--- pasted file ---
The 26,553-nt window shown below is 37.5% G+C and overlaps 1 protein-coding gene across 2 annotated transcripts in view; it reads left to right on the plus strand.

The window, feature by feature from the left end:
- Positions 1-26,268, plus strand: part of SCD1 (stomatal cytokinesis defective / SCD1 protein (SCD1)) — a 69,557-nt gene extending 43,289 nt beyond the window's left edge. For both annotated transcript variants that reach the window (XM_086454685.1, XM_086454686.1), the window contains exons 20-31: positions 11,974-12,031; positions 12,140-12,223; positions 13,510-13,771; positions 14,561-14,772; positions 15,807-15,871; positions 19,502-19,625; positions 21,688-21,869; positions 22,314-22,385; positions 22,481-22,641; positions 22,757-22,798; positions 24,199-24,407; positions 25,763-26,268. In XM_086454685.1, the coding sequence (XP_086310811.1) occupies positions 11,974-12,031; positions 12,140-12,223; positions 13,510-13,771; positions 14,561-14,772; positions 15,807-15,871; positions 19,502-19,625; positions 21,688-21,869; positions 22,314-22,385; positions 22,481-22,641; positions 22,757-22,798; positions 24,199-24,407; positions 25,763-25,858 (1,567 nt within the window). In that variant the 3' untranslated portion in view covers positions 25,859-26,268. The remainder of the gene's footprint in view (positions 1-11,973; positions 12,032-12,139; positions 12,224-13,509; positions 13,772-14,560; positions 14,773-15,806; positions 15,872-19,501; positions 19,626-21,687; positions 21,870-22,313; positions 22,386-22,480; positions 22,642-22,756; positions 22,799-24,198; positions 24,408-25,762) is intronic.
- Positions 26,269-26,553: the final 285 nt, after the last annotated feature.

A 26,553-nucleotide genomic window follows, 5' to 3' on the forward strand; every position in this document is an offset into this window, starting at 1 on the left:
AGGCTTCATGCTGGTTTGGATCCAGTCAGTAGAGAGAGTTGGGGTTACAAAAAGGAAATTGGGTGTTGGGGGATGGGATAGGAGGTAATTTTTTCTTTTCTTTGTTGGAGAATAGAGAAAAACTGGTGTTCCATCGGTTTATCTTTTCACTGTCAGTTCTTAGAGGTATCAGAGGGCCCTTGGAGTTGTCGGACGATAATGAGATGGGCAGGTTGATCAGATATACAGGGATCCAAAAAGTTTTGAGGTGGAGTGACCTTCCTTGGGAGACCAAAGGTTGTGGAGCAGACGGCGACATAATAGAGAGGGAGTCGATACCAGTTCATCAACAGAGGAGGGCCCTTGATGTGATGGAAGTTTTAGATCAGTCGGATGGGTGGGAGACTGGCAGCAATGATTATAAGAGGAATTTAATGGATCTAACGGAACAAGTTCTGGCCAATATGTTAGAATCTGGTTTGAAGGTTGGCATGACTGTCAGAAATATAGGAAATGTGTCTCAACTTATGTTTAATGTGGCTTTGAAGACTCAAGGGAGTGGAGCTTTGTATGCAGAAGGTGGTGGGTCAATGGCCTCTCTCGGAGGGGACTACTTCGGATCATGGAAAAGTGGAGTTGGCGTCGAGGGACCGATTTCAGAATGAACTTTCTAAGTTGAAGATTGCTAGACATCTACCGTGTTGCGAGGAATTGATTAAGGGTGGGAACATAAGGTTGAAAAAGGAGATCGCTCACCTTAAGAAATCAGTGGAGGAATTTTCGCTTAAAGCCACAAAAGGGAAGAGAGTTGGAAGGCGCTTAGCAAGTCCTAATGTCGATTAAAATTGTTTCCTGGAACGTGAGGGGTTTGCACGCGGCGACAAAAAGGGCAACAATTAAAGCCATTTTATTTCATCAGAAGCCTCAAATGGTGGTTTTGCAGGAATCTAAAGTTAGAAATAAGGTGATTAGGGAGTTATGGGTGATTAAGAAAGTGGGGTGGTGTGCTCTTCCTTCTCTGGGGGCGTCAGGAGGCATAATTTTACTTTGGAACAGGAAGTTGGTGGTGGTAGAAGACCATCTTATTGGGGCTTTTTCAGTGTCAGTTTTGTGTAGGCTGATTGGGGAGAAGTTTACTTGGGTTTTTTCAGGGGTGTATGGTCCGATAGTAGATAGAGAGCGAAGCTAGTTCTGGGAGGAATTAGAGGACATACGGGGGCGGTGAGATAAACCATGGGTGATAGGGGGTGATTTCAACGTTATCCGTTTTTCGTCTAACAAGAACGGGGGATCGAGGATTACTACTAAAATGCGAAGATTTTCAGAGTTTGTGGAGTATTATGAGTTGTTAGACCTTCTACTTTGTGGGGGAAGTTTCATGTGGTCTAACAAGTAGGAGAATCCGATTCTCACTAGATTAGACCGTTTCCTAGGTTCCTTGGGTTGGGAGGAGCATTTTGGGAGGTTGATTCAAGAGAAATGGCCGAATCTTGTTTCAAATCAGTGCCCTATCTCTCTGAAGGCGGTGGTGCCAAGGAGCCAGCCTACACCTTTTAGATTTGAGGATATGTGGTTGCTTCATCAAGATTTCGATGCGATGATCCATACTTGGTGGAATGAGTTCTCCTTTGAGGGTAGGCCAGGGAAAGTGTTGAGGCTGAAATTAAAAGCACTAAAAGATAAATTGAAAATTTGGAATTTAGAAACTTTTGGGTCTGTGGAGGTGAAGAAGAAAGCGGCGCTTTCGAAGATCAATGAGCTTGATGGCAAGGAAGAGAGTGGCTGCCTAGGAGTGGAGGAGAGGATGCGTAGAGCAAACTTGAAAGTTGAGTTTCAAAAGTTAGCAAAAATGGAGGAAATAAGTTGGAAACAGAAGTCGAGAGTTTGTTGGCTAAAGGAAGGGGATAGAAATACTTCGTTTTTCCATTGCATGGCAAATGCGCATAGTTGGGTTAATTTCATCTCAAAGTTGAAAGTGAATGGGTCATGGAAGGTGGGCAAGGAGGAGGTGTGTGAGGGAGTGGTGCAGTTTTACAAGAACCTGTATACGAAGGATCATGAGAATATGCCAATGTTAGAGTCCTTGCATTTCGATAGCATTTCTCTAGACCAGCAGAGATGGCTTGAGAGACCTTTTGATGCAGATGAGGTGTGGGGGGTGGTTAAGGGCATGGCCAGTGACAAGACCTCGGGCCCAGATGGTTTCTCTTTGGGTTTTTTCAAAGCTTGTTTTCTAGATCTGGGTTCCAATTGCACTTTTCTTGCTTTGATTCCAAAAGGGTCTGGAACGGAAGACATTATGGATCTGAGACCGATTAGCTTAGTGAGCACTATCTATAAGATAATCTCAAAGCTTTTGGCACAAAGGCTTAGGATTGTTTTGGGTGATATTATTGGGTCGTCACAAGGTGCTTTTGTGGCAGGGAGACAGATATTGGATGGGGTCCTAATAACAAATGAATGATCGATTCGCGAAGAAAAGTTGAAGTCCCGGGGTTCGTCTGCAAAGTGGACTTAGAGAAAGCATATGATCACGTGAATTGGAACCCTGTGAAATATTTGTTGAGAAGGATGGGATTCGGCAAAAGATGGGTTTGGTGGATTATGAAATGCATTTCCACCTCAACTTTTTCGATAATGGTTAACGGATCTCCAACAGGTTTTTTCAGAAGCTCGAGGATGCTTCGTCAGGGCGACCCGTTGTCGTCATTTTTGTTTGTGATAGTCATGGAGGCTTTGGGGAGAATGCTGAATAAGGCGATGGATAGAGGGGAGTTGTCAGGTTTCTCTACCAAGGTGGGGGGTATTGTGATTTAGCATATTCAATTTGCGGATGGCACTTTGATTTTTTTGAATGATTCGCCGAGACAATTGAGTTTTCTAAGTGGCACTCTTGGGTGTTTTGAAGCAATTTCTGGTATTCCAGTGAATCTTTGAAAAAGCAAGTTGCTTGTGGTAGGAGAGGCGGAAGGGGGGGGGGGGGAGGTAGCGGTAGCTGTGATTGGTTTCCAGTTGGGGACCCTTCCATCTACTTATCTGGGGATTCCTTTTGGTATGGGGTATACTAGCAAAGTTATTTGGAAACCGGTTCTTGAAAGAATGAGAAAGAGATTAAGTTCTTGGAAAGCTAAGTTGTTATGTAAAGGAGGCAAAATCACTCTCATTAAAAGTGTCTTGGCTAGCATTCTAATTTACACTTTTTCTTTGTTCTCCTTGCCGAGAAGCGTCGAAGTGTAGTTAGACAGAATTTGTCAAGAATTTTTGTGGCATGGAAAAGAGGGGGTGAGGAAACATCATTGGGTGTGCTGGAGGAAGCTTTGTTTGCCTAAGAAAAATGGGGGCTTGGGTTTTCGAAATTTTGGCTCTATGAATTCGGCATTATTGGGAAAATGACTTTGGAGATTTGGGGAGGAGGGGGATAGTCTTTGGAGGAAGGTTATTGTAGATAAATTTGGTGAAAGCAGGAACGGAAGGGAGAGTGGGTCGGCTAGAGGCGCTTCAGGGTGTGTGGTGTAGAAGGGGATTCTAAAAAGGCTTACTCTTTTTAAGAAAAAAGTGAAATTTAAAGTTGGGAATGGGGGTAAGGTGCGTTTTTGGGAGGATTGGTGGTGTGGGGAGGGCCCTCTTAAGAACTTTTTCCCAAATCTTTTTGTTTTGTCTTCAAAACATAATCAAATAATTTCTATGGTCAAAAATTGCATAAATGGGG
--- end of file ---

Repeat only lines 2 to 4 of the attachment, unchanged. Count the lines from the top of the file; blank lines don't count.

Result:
The window, feature by feature from the left end:
- Positions 1-26,268, plus strand: part of SCD1 (stomatal cytokinesis defective / SCD1 protein (SCD1)) — a 69,557-nt gene extending 43,289 nt beyond the window's left edge. For both annotated transcript variants that reach the window (XM_086454685.1, XM_086454686.1), the window contains exons 20-31: positions 11,974-12,031; positions 12,140-12,223; positions 13,510-13,771; positions 14,561-14,772; positions 15,807-15,871; positions 19,502-19,625; positions 21,688-21,869; positions 22,314-22,385; positions 22,481-22,641; positions 22,757-22,798; positions 24,199-24,407; positions 25,763-26,268. In XM_086454685.1, the coding sequence (XP_086310811.1) occupies positions 11,974-12,031; positions 12,140-12,223; positions 13,510-13,771; positions 14,561-14,772; positions 15,807-15,871; positions 19,502-19,625; positions 21,688-21,869; positions 22,314-22,385; positions 22,481-22,641; positions 22,757-22,798; positions 24,199-24,407; positions 25,763-25,858 (1,567 nt within the window). In that variant the 3' untranslated portion in view covers positions 25,859-26,268. The remainder of the gene's footprint in view (positions 1-11,973; positions 12,032-12,139; positions 12,224-13,509; positions 13,772-14,560; positions 14,773-15,806; positions 15,872-19,501; positions 19,626-21,687; positions 21,870-22,313; positions 22,386-22,480; positions 22,642-22,756; positions 22,799-24,198; positions 24,408-25,762) is intronic.
- Positions 26,269-26,553: the final 285 nt, after the last annotated feature.